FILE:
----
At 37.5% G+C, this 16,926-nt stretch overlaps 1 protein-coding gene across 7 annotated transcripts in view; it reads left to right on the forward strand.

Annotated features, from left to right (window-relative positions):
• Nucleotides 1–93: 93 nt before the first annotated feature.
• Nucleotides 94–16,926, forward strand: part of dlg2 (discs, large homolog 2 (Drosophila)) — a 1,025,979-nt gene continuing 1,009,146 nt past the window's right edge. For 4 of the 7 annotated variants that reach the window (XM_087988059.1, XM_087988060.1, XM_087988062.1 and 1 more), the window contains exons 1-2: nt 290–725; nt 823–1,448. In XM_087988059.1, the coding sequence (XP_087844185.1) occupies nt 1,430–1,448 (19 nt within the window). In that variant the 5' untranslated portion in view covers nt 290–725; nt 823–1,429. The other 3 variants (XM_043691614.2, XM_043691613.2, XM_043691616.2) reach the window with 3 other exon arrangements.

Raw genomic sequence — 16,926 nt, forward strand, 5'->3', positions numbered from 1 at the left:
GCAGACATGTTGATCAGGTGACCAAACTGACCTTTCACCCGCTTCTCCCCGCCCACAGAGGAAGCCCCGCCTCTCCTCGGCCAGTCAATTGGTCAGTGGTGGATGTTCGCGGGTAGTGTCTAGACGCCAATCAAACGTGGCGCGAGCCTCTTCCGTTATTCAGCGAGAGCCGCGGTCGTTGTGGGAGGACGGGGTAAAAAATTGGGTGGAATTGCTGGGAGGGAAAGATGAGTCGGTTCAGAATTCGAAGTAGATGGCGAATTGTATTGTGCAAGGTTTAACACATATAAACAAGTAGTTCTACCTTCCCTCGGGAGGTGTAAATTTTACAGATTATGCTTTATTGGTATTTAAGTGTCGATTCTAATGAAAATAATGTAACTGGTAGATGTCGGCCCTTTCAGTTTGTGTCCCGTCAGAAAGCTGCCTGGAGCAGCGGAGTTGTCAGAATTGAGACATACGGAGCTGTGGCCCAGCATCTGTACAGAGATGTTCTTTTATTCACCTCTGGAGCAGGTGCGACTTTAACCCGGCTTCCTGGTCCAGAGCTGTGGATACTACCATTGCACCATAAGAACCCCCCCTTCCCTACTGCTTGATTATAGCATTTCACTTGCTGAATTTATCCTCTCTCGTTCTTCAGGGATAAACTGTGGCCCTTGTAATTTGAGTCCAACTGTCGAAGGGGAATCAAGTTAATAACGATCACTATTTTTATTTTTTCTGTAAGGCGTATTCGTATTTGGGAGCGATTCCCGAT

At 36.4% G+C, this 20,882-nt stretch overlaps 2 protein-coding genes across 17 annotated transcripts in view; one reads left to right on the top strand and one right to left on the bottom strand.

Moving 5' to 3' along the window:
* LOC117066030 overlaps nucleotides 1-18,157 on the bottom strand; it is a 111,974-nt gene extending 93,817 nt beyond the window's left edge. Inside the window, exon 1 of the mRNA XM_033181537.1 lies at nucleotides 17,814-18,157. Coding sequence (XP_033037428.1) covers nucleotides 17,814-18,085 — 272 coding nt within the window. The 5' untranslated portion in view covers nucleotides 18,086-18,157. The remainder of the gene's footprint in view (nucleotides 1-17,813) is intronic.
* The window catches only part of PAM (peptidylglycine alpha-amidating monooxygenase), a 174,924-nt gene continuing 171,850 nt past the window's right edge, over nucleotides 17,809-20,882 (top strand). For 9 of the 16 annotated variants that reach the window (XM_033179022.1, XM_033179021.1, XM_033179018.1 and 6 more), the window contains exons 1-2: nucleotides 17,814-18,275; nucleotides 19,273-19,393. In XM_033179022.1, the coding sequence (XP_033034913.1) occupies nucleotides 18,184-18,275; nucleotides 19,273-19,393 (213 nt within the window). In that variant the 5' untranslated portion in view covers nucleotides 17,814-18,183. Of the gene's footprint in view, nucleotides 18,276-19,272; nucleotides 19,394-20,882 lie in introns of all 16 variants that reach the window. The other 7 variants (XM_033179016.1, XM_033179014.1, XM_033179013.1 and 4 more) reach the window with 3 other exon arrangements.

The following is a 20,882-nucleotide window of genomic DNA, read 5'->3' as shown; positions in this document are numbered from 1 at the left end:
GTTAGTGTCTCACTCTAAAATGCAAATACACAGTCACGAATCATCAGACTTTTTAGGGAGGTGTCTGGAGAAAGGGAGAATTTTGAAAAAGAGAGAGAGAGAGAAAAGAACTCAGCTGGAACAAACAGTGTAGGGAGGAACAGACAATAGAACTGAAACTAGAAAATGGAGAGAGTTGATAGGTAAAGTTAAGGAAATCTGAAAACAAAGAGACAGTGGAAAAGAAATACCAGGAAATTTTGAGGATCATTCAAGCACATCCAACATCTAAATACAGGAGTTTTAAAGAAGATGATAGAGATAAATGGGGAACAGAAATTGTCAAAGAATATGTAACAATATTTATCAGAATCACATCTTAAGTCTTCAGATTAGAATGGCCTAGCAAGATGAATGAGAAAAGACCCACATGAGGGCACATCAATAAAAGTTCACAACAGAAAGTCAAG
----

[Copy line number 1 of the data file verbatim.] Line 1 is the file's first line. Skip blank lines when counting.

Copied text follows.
At 37.5% G+C, this 16,926-nt stretch overlaps 1 protein-coding gene across 7 annotated transcripts in view; it reads left to right on the forward strand.